At the hearing on the defendant's April 3 petition, the State stood on its previous motion to dismiss. The trial court granted the State's motion, finding that all the matters raised in the defendant's petition were raised and decided on appeal, should have been raised on appeal, or were not within the scope of the Post-Conviction Hearing Act (Ill. Rev. Stat. 1985, ch. 38, par. 122-1 et seq.).

The defendant now appeals the dismissal of his post-conviction petitions. Specifically, the defendant argues that he was entitled to an evidentiary hearing on his claims of ineffective assistance of counsel and the use of perjured testimony.

The Post-Conviction Hearing Act (the Act) was designed to afford a convicted person an opportunity to inquire into the constitutional integrity of the proceedings in which his conviction was entered. (People v. Howard (1981), 94 Ill. App. 3d 797, 419 N.E.2d 702.) Where a person convicted of a crime has appealed from the judgment of conviction on a complete record, the judgment of the reviewing court is res judicata as to all issues actually decided by the court; all issues which could be presented to the reviewing court are waived if not presented. People v. Johnson (1978), 63 Ill. App. 3d 745, 380 N.E.2d 531.

An evidentiary hearing under the Act should be granted only if the petition makes a substantial showing of a constitutional violation; Conclusional allegations are not sufficient to require such a hearing. (People v. Jones (1977), 66 Ill. 2d 152, 361 N.E.2d 1104.) Failure to allege specific facts is not remedied merely by asserting that the generic charges amount to deprivation of due process. (People v. Orndoff (1968), 39 Ill. 2d 96, 233 N.E.2d 378.) Thus, while ineffective assistance of counsel may be an appropriate subject of a petition for post-conviction relief, the petition must contain more than a catalogue of failures on the part of the defense counsel; it must contain factual allegations which, when supported by evidence, will show substantial prejudice to the defendant's rights and from which it can be established that the outcome of the trial, had those failures not occurred, would probably have been different. People v. Browry (1972), 8 Ill. App. 3d 599, 290 N.E.2d 650.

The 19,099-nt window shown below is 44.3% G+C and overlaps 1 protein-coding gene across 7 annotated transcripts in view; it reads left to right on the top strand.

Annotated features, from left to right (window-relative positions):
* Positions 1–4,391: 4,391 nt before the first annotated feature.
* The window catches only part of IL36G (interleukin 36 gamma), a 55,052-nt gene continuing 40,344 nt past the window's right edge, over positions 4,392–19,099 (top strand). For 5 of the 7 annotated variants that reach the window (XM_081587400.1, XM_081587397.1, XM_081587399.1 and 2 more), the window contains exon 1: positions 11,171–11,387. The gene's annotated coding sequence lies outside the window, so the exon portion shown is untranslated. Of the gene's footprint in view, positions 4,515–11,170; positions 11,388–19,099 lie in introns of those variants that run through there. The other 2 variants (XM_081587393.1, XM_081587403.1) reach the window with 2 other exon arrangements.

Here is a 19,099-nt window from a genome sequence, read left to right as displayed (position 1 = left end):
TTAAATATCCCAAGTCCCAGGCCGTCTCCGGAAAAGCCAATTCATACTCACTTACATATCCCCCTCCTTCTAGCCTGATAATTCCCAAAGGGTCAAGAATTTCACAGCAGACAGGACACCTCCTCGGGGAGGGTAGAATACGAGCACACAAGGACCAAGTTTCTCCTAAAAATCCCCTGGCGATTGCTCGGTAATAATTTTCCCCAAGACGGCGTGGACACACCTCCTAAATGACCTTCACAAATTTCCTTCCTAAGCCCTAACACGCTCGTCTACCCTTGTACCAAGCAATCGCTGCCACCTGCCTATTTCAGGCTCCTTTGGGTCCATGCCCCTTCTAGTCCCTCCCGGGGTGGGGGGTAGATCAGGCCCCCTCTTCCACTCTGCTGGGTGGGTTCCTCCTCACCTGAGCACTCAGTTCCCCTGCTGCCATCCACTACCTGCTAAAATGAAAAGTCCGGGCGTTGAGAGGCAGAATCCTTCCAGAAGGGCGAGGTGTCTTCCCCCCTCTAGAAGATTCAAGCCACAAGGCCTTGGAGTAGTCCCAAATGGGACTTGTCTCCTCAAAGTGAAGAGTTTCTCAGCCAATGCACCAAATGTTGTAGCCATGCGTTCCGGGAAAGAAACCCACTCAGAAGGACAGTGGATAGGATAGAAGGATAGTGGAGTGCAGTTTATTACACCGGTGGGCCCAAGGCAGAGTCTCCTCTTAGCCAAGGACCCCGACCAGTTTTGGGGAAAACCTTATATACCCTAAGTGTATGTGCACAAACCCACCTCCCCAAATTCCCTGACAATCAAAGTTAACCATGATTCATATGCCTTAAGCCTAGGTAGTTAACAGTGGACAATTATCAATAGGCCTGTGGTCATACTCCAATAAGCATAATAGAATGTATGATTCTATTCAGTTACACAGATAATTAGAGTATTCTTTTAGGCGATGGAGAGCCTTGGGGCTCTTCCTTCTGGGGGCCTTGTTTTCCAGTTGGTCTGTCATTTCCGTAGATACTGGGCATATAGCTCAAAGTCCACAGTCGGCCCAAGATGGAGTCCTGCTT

With regard to an allegation of perjury, the petition or accompanying affidavit must identify with reasonable certainty the source from which the alleged evidence of perjury would be forthcoming, that the evidence is available, and of what it would consist. People v. Gendron (1969), 41 Ill. 2d 518, 244 N.E.2d 149.

Having examined the defendant's various petitions, we note, as he apparently concedes in arguing only the ineffective assistance and perjury issues, that the remaining issues were decided on direct appeal, waived for failure to raise them on direct appeal, or not of constitutional proportions. We further note that the ineffective assistance and perjury issues are intertwined, in that the primary basis of the defendant's contention that his counsel was ineffective is his contention that his counsel failed to expose certain witnesses' perjuries. However, the defendant does not in any of his petitions or affidavits identify any sources from which the alleged evidence of perjury would be forthcoming or of what it would consist. Instead, he merely cites certain trial testimony and argues its implausibility.

We find that the defendant's petitions and affidavits regarding ineffective assistance of counsel and perjury present merely Conclusional allegations. The trial court therefore properly dismissed the defendant's petitions without an evidentiary hearing.

The judgment of the circuit court of Peoria County is affirmed.

Affirmed.

CASE RESOLUTION

Judgment affirmed.

19881107